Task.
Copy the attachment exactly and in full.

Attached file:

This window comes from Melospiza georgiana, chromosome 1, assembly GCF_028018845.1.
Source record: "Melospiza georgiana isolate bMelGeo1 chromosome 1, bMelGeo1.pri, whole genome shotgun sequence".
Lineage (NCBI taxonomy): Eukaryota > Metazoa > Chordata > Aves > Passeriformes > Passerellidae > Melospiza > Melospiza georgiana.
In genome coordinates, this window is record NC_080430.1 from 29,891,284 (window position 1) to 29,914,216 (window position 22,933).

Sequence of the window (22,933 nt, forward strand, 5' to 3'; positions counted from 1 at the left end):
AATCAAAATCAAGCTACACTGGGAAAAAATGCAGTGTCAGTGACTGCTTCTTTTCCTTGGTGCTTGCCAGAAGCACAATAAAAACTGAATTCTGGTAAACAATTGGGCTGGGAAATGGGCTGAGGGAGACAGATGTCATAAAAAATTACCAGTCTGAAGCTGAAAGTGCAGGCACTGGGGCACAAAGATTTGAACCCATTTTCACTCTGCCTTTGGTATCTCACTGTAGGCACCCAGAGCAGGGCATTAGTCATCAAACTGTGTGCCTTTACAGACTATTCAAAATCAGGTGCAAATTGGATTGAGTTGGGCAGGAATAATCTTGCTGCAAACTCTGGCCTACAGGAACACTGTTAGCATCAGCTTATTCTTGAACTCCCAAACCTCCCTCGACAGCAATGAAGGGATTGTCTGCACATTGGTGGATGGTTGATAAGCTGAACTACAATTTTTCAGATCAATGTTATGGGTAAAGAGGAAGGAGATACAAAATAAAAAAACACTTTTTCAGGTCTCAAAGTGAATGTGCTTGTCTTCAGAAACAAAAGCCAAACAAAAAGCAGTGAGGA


This window comes from Melospiza georgiana, chromosome 1, assembly GCF_028018845.1.
Source record: "Melospiza georgiana isolate bMelGeo1 chromosome 1, bMelGeo1.pri, whole genome shotgun sequence".
Lineage (NCBI taxonomy): Eukaryota > Metazoa > Chordata > Aves > Passeriformes > Passerellidae > Melospiza > Melospiza georgiana.
In genome coordinates, this window is record NC_080430.1 from 29,891,284 (window position 1) to 29,914,216 (window position 22,933).

Sequence of the window (22,933 nt, forward strand, 5' to 3'; positions counted from 1 at the left end):
AATCAAAATCAAGCTACACTGGGAAAAAATGCAGTGTCAGTGACTGCTTCTTTTCCTTGGTGCTTGCCAGAAGCACAATAAAAACTGAATTCTGGTAAACAATTGGGCTGGGAAATGGGCTGAGGGAGACAGATGTCATAAAAAATTACCAGTCTGAAGCTGAAAGTGCAGGCACTGGGGCACAAAGATTTGAACCCATTTTCACTCTGCCTTTGGTATCTCACTGTAGGCACCCAGAGCAGGGCATTAGTCATCAAACTGTGTGCCTTTACAGACTATTCAAAATCAGGTGCAAATTGGATTGAGTTGGGCAGGAATAATCTTGCTGCAAACTCTGGCCTACAGGAACACTGTTAGCATCAGCTTATTCTTGAACTCCCAAACCTCCCTCGACAGCAATGAAGGGATTGTCTGCACATTGGTGGATGGTTGATAAGCTGAACTACAATTTTTCAGATCAATGTTATGGGTAAAGAGGAAGGAGATACAAAATAAAAAAACACTTTTTCAGGTCTCAAAGTGAATGTGCTTGTCTTCAGAAACAAAAGCCAAACAAAAAGCAGTGAGGA